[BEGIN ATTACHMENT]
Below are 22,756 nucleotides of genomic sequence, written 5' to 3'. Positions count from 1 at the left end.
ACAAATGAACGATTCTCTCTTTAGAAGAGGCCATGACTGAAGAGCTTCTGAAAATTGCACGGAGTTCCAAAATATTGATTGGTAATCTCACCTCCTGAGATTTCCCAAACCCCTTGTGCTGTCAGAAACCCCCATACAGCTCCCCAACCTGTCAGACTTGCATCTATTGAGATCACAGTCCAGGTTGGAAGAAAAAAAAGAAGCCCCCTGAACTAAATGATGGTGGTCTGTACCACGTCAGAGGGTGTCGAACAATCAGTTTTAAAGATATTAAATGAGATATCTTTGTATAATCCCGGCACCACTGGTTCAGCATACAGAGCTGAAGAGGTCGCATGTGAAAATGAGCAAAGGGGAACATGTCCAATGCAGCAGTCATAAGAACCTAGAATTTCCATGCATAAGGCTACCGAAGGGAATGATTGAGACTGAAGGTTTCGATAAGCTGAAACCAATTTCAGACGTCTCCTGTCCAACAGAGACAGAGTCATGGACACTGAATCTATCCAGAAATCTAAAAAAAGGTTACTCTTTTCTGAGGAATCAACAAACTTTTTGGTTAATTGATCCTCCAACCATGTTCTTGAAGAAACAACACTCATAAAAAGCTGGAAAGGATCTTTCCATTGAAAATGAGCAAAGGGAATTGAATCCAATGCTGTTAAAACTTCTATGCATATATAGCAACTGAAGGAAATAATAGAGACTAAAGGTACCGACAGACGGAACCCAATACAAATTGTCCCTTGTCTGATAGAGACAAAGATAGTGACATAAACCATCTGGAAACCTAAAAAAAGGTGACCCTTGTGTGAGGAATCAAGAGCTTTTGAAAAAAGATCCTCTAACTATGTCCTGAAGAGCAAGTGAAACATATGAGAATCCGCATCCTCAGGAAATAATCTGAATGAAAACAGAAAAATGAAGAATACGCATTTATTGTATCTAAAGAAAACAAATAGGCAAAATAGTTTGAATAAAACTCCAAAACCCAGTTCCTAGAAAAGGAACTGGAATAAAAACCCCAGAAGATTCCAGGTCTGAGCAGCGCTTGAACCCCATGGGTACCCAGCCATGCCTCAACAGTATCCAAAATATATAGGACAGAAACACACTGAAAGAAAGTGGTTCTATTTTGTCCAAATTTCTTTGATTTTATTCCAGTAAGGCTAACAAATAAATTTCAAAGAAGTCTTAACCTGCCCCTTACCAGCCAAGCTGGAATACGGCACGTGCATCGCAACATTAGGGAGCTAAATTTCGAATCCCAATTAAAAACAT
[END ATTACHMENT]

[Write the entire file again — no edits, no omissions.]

Below are 22,756 nucleotides of genomic sequence, written 5' to 3'. Positions count from 1 at the left end.
ACAAATGAACGATTCTCTCTTTAGAAGAGGCCATGACTGAAGAGCTTCTGAAAATTGCACGGAGTTCCAAAATATTGATTGGTAATCTCACCTCCTGAGATTTCCCAAACCCCTTGTGCTGTCAGAAACCCCCATACAGCTCCCCAACCTGTCAGACTTGCATCTATTGAGATCACAGTCCAGGTTGGAAGAAAAAAAAGAAGCCCCCTGAACTAAATGATGGTGGTCTGTACCACGTCAGAGGGTGTCGAACAATCAGTTTTAAAGATATTAAATGAGATATCTTTGTATAATCCCGGCACCACTGGTTCAGCATACAGAGCTGAAGAGGTCGCATGTGAAAATGAGCAAAGGGGAACATGTCCAATGCAGCAGTCATAAGAACCTAGAATTTCCATGCATAAGGCTACCGAAGGGAATGATTGAGACTGAAGGTTTCGATAAGCTGAAACCAATTTCAGACGTCTCCTGTCCAACAGAGACAGAGTCATGGACACTGAATCTATCCAGAAATCTAAAAAAAGGTTACTCTTTTCTGAGGAATCAACAAACTTTTTGGTTAATTGATCCTCCAACCATGTTCTTGAAGAAACAACACTCATAAAAAGCTGGAAAGGATCTTTCCATTGAAAATGAGCAAAGGGAATTGAATCCAATGCTGTTAAAACTTCTATGCATATATAGCAACTGAAGGAAATAATAGAGACTAAAGGTACCGACAGACGGAACCCAATACAAATTGTCCCTTGTCTGATAGAGACAAAGATAGTGACATAAACCATCTGGAAACCTAAAAAAAGGTGACCCTTGTGTGAGGAATCAAGAGCTTTTGAAAAAAGATCCTCTAACTATGTCCTGAAGAGCAAGTGAAACATATGAGAATCCGCATCCTCAGGAAATAATCTGAATGAAAACAGAAAAATGAAGAATACGCATTTATTGTATCTAAAGAAAACAAATAGGCAAAATAGTTTGAATAAAACTCCAAAACCCAGTTCCTAGAAAAGGAACTGGAATAAAAACCCCAGAAGATTCCAGGTCTGAGCAGCGCTTGAACCCCATGGGTACCCAGCCATGCCTCAACAGTATCCAAAATATATAGGACAGAAACACACTGAAAGAAAGTGGTTCTATTTTGTCCAAATTTCTTTGATTTTATTCCAGTAAGGCTAACAAATAAATTTCAAAGAAGTCTTAACCTGCCCCTTACCAGCCAAGCTGGAATACGGCACGTGCATCGCAACATTAGGGAGCTAAATTTCGAATCCCAATTAAAAACAT